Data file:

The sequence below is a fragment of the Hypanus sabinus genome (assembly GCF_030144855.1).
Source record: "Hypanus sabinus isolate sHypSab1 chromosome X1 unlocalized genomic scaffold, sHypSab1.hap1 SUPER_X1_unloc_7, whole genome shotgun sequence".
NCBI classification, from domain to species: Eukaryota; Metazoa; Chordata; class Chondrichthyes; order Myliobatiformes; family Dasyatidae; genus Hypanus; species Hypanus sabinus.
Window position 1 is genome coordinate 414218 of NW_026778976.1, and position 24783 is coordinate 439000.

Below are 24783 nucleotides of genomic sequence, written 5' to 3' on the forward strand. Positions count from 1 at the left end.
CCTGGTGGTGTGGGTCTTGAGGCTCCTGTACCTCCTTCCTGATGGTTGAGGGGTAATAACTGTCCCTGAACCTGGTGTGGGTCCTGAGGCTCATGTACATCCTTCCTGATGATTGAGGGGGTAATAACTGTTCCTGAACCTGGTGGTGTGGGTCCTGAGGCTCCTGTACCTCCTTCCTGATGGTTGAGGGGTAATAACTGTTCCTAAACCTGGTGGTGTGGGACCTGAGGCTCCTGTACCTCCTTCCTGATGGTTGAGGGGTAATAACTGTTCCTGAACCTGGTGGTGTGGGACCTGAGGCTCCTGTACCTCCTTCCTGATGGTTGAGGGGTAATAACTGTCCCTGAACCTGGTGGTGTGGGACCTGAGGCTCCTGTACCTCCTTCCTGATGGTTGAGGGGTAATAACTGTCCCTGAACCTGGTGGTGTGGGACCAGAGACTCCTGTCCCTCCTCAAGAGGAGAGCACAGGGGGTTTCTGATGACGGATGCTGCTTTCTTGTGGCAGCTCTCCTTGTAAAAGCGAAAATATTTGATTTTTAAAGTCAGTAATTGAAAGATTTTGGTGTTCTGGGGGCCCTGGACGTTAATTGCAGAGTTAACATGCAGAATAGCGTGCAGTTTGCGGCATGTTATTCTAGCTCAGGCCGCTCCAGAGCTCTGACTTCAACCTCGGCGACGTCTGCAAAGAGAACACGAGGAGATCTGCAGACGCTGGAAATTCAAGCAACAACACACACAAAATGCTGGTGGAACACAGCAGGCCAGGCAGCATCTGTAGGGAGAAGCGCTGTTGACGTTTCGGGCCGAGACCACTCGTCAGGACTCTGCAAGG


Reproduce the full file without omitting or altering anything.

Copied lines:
The sequence below is a fragment of the Hypanus sabinus genome (assembly GCF_030144855.1).
Source record: "Hypanus sabinus isolate sHypSab1 chromosome X1 unlocalized genomic scaffold, sHypSab1.hap1 SUPER_X1_unloc_7, whole genome shotgun sequence".
NCBI classification, from domain to species: Eukaryota; Metazoa; Chordata; class Chondrichthyes; order Myliobatiformes; family Dasyatidae; genus Hypanus; species Hypanus sabinus.
Window position 1 is genome coordinate 414218 of NW_026778976.1, and position 24783 is coordinate 439000.

Below are 24783 nucleotides of genomic sequence, written 5' to 3' on the forward strand. Positions count from 1 at the left end.
CCTGGTGGTGTGGGTCTTGAGGCTCCTGTACCTCCTTCCTGATGGTTGAGGGGTAATAACTGTCCCTGAACCTGGTGTGGGTCCTGAGGCTCATGTACATCCTTCCTGATGATTGAGGGGGTAATAACTGTTCCTGAACCTGGTGGTGTGGGTCCTGAGGCTCCTGTACCTCCTTCCTGATGGTTGAGGGGTAATAACTGTTCCTAAACCTGGTGGTGTGGGACCTGAGGCTCCTGTACCTCCTTCCTGATGGTTGAGGGGTAATAACTGTTCCTGAACCTGGTGGTGTGGGACCTGAGGCTCCTGTACCTCCTTCCTGATGGTTGAGGGGTAATAACTGTCCCTGAACCTGGTGGTGTGGGACCTGAGGCTCCTGTACCTCCTTCCTGATGGTTGAGGGGTAATAACTGTCCCTGAACCTGGTGGTGTGGGACCAGAGACTCCTGTCCCTCCTCAAGAGGAGAGCACAGGGGGTTTCTGATGACGGATGCTGCTTTCTTGTGGCAGCTCTCCTTGTAAAAGCGAAAATATTTGATTTTTAAAGTCAGTAATTGAAAGATTTTGGTGTTCTGGGGGCCCTGGACGTTAATTGCAGAGTTAACATGCAGAATAGCGTGCAGTTTGCGGCATGTTATTCTAGCTCAGGCCGCTCCAGAGCTCTGACTTCAACCTCGGCGACGTCTGCAAAGAGAACACGAGGAGATCTGCAGACGCTGGAAATTCAAGCAACAACACACACAAAATGCTGGTGGAACACAGCAGGCCAGGCAGCATCTGTAGGGAGAAGCGCTGTTGACGTTTCGGGCCGAGACCACTCGTCAGGACTCTGCAAGG